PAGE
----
Tuesday, August 14, 2007

our excellent adventure part VIII

A nice place to visit, but I wouldn't want to live there. Maybe not such a nice place to visit when you consider what it was built for. Alcatraz is both fascinating and frightening. And cold.

At 11:30 this morning we boarded the ferry that runs out into the bay and takes its passengers to the "Rock", as it is affectionately called around here. At the loading dock we were enjoying a nice warm sunshiney morning, wondering if we had needlessly overdressed in our sweatshirts. But once out on the water, the sun was dampened by a layer of high fog, and heavy breezes that dropped the wind chill into the forties made us wish we had worn our snowsuits. But we toughed it out on the upper deck just so I could get a few good pictures of both Alcatraz in front of us and the San Francisco skyline behind us.

Once on the island we were instantly engaged by the story and legends that hang in the air, giving ethereal life to the many souls that once inhabited this awful place. It's hard to feel sorry for the despicable criminals who were locked up in those dingy cells, but seeing those bars and touching those walls gave credence to the term "hard time." The cold that permeates the place is not just from the cold winds that blow across the bay, but also from the cold-blooded crimes that those cold-blooded criminals committed to get them locked up inside the frigid confines of this prison. If you listened closely you could almost hear the plaintive cries of the men who suffered through their time here. Prisons are supposed to be punishing, and this one was most certainly that.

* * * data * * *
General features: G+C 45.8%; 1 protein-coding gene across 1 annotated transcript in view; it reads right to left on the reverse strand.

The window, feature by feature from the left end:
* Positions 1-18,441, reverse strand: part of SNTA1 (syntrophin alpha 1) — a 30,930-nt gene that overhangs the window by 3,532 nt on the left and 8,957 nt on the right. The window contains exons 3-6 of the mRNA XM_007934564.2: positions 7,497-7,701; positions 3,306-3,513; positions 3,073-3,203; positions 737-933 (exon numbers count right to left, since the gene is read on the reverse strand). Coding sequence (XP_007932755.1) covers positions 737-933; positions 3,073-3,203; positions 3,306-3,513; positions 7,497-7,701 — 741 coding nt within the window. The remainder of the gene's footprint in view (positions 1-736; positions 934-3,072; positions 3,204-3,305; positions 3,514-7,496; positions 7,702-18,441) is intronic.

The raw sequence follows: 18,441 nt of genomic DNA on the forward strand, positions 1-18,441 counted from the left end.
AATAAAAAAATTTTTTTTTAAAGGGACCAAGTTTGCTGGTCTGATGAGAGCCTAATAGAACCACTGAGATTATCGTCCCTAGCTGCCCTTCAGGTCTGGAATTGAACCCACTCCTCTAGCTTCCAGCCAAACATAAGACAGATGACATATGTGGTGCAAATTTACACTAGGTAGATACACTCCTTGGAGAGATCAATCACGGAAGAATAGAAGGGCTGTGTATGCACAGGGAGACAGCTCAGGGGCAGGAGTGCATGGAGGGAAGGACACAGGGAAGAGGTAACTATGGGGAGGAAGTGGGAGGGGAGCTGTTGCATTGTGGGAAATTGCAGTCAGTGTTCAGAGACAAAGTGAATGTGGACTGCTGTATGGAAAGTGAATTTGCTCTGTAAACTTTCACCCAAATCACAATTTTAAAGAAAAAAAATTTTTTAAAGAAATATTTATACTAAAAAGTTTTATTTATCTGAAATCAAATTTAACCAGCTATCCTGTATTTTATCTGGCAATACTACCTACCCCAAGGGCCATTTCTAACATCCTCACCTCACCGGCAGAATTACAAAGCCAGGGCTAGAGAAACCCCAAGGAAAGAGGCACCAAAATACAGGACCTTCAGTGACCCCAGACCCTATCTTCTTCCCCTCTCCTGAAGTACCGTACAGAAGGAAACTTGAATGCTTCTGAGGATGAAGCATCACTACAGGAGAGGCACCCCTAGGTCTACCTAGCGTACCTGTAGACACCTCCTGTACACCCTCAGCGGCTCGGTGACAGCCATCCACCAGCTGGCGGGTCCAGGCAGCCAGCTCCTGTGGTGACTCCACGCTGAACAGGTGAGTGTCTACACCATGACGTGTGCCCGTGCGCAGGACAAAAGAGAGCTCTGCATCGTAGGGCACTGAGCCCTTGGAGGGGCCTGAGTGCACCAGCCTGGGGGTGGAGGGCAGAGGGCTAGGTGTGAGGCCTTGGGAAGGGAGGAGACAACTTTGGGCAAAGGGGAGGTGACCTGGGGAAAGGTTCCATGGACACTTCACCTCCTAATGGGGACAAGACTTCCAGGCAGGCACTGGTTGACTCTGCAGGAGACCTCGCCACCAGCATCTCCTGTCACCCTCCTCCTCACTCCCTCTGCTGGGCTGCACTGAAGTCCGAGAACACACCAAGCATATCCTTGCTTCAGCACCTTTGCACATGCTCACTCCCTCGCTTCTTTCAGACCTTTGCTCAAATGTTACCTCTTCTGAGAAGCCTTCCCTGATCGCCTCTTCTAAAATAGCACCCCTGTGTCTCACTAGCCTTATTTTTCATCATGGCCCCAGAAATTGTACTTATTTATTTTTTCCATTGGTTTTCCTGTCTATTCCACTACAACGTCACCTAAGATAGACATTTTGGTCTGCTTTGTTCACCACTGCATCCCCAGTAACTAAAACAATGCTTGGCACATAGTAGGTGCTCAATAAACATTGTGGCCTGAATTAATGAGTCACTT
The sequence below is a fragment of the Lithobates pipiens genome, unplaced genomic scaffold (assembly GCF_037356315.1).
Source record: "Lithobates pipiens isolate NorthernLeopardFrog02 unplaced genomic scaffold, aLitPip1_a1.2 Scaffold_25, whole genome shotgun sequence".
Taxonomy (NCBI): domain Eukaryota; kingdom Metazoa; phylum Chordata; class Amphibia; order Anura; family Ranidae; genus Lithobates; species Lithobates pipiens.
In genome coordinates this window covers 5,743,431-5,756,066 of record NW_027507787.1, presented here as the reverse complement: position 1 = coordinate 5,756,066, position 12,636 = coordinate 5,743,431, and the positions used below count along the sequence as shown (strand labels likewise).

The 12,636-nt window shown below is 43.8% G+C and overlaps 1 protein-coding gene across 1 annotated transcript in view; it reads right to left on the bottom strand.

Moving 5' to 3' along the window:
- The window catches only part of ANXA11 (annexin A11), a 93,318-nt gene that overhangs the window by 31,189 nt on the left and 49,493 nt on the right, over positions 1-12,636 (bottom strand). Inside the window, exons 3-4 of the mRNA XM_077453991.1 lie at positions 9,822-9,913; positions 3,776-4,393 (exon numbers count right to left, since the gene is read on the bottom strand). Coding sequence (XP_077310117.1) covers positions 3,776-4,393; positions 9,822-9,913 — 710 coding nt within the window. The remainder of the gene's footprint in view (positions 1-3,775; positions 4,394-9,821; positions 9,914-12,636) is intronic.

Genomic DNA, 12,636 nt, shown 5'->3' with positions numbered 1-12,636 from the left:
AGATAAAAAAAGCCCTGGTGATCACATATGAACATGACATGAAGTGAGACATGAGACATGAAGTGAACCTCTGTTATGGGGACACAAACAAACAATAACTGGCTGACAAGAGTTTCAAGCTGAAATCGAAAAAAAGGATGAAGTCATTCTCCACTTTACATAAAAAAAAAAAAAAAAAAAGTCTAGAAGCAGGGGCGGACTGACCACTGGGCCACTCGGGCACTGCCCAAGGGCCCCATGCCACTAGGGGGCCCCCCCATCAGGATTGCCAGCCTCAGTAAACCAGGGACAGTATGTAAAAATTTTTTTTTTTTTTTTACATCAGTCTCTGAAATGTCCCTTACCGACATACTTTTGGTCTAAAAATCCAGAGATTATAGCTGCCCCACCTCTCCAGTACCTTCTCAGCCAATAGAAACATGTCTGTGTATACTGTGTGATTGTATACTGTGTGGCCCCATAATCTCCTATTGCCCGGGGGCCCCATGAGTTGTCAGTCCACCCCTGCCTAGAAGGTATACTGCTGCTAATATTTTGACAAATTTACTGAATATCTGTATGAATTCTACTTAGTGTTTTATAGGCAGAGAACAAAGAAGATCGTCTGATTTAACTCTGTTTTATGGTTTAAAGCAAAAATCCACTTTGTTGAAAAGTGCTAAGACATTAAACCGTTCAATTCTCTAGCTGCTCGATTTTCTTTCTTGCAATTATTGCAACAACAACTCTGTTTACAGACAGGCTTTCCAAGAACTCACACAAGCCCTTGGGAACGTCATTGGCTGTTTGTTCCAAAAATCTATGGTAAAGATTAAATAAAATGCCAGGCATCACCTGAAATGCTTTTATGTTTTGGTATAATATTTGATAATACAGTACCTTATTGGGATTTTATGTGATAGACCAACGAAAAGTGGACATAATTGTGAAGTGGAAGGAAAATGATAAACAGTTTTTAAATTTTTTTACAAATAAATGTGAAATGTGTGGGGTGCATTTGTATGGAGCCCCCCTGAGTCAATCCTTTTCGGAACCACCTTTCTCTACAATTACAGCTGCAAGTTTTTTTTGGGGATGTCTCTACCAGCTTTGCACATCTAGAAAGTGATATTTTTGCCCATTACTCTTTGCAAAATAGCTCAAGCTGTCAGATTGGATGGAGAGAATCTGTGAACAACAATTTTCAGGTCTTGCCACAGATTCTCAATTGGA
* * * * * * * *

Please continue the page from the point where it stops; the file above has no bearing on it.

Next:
The audio tour provided by the National Park Service was essential to understanding just how Alcatraz functioned. It provided the stories of some of the inmates and guards in their own words. Hearing those voices only made the atmosphere tht much more eerie and alive. I was fascinated by the hardships they endured while trying to put myself lin their place inside a 5'x9' cell of concrete walls and floor and ceiling. If ever there was a deterrent to crime, this place is it. I feel the need to return that pack of bubblegum baseball cards I swiped from the five and dime on the corner of twelth and Geele Ave. back in the fourth grade. I promise to be good. Please don't lock me up in this place.

As stated before, Alcatraz is a "nice" place to visit, but living there is out of the question. I'm glad I got the chance to experience it, if only from a tourist's detached perspective. It brought to life the realization that there are bad people out there who need bad places to keep them. Trust me, you don't wnat to be bad.

1 comment:

Kat said...

There is something that just clings to Alcatraz. I remember looking out at the island and shivering when I was a girl.